Meet EMAN’s new Board President Rev. Aisha Brooks-Lytle

Aisha Brooks-Lytle is ready to hit the ground running as she transitions into her role as board president for East Mt. Airy Neighbors (EMAN). The pastor at Mt. Airy Presbyterian Church has settled into the neighborhood over the last two years and wants to expand her mission to bring the community together.

To Brooks-Lytle, the importance of community involvement is clear. As she looks up at the beautiful stained glass inside the church she remarks that she sometimes wishes the glass were clear, as a reminder to the congregants that there is a whole world out there.

“We all care for the same thing, the community,” Brooks-Lytle said with an ear-to-ear smile.


EMAN’s financial challenge

Over the next few months, EMAN will have to work rigorously to attract new members and close a $5,000 deficit that is weighing over the community organization—struggles that Brooks-Lytle is not afraid of. She laughs and says that she is not afraid to piece together the “puzzles.”

“At the end of the day, we all care about how we interact as neighbors,” Brooks-Lytle said.

Executive Director Elayne Bender is looking forward to a future with Brooks-Lytle.

“She has a very magnetic personality,” Bender said, adding that Brooks-Lytle can be “firm when she needs to be but is willing to compromise in order to help people work together.”

Outgoing president Dan Muroff echoes that sentiment. At the EMAN annual board meeting, he called the transition “exciting,” describing Brooks-Lytle as being “full of energy.”


Mt. Airy’s diversity attracted her

In her years as pastor, Brooks-Lytle has learned a lot about bringing a community together. In 1998, she worked as a middle school youth director at Wayne Presbyterian while completing her degree in music at Temple University. The experience pulled her into theology and she went on to study divinity at Princeton Theological Seminary.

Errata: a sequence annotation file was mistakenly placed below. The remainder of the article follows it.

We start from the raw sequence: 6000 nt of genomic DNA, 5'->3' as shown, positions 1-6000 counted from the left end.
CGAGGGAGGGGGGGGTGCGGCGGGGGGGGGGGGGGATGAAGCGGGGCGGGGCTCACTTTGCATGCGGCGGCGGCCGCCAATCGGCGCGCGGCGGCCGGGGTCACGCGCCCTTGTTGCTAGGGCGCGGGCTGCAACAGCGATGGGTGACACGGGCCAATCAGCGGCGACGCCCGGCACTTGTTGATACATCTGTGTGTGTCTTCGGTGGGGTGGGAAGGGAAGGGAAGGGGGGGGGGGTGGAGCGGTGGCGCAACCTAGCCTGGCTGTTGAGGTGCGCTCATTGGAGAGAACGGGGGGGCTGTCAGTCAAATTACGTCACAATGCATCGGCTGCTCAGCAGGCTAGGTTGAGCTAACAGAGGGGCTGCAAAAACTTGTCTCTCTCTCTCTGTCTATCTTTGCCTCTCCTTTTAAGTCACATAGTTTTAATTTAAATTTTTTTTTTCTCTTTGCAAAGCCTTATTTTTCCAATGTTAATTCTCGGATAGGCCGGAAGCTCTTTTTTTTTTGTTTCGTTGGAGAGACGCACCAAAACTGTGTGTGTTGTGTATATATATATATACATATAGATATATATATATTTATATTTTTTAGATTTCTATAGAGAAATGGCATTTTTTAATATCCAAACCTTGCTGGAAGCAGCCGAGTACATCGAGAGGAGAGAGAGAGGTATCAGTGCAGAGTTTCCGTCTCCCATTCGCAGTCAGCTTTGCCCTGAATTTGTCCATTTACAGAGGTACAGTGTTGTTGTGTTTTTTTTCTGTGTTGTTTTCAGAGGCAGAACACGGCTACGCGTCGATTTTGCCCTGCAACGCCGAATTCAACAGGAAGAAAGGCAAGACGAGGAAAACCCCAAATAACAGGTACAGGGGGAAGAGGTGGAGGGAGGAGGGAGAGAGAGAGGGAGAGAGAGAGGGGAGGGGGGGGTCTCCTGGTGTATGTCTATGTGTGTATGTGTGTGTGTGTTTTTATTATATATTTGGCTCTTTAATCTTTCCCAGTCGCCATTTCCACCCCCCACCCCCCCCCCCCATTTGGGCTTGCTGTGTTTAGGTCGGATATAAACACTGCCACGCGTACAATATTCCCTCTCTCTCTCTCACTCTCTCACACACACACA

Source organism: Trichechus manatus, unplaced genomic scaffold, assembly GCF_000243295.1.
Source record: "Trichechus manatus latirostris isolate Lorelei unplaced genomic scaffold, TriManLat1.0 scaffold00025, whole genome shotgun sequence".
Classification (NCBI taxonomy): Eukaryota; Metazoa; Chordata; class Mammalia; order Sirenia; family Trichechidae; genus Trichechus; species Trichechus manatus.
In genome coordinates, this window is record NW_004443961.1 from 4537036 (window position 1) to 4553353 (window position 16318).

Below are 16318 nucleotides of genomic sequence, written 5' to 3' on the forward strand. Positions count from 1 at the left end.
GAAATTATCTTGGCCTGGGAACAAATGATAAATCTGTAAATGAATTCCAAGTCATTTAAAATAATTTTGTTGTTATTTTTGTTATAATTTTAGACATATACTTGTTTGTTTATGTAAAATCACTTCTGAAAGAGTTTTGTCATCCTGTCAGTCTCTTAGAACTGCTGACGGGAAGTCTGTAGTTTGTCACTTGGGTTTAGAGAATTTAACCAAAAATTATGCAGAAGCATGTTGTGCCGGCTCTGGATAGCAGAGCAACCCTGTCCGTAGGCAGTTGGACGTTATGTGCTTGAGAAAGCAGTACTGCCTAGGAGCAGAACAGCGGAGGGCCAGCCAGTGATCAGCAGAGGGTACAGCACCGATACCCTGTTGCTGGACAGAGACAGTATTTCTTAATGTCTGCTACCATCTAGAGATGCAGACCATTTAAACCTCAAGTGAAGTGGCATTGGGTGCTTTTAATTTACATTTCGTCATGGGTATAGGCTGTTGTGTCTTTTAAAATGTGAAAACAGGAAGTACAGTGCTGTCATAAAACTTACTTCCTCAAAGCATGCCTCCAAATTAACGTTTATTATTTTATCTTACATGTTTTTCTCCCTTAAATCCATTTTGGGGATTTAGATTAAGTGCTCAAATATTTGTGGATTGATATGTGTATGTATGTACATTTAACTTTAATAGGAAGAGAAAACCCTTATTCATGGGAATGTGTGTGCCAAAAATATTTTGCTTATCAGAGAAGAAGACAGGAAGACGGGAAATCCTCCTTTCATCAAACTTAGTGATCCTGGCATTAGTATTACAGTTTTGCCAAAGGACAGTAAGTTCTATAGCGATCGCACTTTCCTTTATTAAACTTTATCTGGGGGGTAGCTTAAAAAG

During her coursework, she was asked to write a term paper detailing her ideal holistic church. Brooks-Lytle wrote about a church with diversity, one that was close to the suburbs and could potentially bring together groups of people who would not come together in habitual situations. When an opening appeared at the Mt. Airy Presbyterian Church, Brooks-Lytle saw an opportunity for her vision become reality.

In the office of Mt. Airy Presbyterian, Brooks-Lytle can hardly sit still. She is excited for the work that is ahead and acknowledges that it will not be an easy feat. She is counting on the help of other board members, such as newly elected Vice President Kent Reichert, to aid in the transition. The pair worked extensively together with a committee to raise money for the “Swing into Spring” fundraiser this past May.


EMAN will be looking for you

EMAN will take a break from public meetings over the summer as they work to bring in new members. In the next few weeks the organization’s leaders will send out regular email blasts to community members and will be meeting with people face-to-face. 

When Brooks-Lytle goes door-to-door in the next few weeks appealing to neighbors for membership in the community group, one message will be prevalent on her lips, directed at everyone she greets—”We need to hear your voice.”

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